CM mentions the new “takanah halls” that have evolved recently, where baalei simcha are offered a package deal that includes an in-house caterer, florist, photographer and musician at a cut-rate price. He agrees with the concept, he says, but wonders whether these halls could consider an “open market” policy in which any musician who is willing to accept the price could be considered for the job.
Shabsi finds that there are two big issues now taking center stage in the industry. They are the debates over the type and the volume of music being played. He says that the issue of loudness may have increased in recent years because of the acoustic conditions in the newer simcha halls. Years ago, simchos were held in grand old Italian ballrooms, many of which were carpeted along the walls, ceilings and floors. That element of dÃ©cor, outdated today, served to absorb much of the noise level of the music.
“Now,” says Shabsi, “there’s nothing to absorb the sound. No carpeting, no curtains – just sheetrock and mirrors and high ceilings. The music simply echoes and reverberates off the walls. It can make you crazy.”
He says he tries to spread the speakers to minimize the effect, but it doesn’t help much. He also says that he never wears earplugs, because “I need to feel like I’m part of the wedding, not like I’m in the next room.” Inevitably, he follows the instructions of the baalei simcha regarding the level of noise.
As far as the type of music being played, Shabsi realizes that there are members of the community who are offended by some of the choices, but he feels he must concede to the wishes of the baalei simcha. He says the problem could be eliminated if a “mashgiach” of sorts were in charge of the affair, supervising the music and the dancing.
“Several roshei yeshiva are actually doing this,” he adds. “They insist that if their talmidim want them to serve as mesader kiddushim, they must approve of certain other aspects of the simcha. If other roshei yeshiva would follow suit, it would certainly be a tremendous help.”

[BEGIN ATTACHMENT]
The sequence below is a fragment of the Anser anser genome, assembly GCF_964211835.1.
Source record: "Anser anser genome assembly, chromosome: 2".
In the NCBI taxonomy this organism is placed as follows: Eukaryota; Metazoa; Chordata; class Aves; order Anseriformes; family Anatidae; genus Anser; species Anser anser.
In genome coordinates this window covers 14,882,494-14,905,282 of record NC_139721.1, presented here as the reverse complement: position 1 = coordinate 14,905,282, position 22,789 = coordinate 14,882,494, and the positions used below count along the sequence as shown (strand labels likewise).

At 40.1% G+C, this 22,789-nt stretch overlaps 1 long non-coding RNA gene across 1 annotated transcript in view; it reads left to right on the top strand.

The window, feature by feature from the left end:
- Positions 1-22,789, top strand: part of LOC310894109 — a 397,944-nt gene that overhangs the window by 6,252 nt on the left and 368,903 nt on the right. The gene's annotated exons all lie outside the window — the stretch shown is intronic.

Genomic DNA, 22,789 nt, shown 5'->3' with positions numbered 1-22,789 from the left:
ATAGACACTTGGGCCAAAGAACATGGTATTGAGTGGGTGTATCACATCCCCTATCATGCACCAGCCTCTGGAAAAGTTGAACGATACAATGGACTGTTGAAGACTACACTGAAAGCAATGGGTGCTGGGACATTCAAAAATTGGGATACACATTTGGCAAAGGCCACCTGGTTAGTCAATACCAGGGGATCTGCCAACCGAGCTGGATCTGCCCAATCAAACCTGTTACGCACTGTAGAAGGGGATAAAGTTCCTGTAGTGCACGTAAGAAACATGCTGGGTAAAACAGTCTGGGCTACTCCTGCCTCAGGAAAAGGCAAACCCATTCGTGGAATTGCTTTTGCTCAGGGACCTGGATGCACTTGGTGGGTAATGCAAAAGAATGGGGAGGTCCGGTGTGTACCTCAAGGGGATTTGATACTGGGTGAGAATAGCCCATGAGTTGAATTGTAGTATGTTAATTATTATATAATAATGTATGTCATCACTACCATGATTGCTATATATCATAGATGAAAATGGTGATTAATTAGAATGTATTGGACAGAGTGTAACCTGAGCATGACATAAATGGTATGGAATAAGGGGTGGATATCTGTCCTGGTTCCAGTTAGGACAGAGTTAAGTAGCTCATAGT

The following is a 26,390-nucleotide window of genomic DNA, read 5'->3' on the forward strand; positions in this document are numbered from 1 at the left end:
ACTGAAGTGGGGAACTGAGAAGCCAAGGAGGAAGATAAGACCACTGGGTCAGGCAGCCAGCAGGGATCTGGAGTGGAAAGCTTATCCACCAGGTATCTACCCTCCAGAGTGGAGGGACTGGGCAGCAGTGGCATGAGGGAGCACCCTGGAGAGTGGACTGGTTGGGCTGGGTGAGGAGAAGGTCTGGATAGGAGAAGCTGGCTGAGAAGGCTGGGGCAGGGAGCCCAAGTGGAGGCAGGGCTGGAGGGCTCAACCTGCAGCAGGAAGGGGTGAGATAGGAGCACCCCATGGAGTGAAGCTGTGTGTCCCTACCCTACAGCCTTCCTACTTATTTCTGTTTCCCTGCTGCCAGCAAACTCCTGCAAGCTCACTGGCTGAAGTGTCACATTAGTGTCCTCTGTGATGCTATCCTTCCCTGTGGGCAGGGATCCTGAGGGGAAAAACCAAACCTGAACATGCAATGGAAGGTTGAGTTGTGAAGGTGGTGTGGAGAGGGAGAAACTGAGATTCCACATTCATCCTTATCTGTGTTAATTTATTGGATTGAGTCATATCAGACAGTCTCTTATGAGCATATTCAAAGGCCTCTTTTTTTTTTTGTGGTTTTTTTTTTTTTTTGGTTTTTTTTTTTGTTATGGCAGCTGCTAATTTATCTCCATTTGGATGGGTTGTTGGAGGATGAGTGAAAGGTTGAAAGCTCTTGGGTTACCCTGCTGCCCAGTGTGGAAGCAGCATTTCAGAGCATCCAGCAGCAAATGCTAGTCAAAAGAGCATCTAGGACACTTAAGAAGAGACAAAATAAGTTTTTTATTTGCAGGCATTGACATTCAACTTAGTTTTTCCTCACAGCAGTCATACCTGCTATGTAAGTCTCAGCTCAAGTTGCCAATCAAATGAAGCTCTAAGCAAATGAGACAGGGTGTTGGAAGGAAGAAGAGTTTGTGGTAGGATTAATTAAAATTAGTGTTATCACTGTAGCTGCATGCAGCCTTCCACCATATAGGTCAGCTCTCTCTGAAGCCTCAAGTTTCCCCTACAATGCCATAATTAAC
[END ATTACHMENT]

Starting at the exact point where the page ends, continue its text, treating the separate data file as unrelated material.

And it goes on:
It’s a hot summer day and Shabsi arrives at a simcha hall in Brooklyn only to learn that the heat wave has caused a major blackout. “What are you doing here?” asks the manager. “Don’t you know there’s a power outage? We are cancelling the simcha tonight.”
Shabsi sees the look of disappointment on the faces of the kallah and her family and decides to take action. “I called a friend who I knew had a generator. He said it was available, but it is located on the top floor of Yeshiva Torah Vodaas.” Shabsi zooms over there with a friend, and together they drag the 300-pound generator down the stairs in the pitch dark hallway. They bring it to the hall, hook up the music, and are ready to begin.
“It was a beautiful simcha,” Shabsi remembers. “All the tables were lit by candlelight. We had a terrific first dance.” When the generator ran out of gas, it was refilled by siphoning gas from someone’s car. The gas held out until the very end of the wedding. It’s a simcha he will never forget.
A VERY SPECIAL ZECHUS
It may be their chosen profession, but neither Shabsi or CM take their work for granted.
“Rav Avrohom Pam zt”l once approached me before the chasunah of one of his grandchildren,” Shabsi remembers. “He told me to say a special yehi ratzon to be mesameiach the chosson and kallah. I’ve been saying it before every simcha ever since.”
Says CM, “My biggest satisfaction at the end of the night is when people come over and say how grateful they are, that I really made the simcha so special.”
At the end of the day, say these musicians, they never forget that what they are doing is a tremendous zechus.
And we can say that when dealing with such refined, mentchliche yirei Shomayim, the zechus and inspiration are truly ours.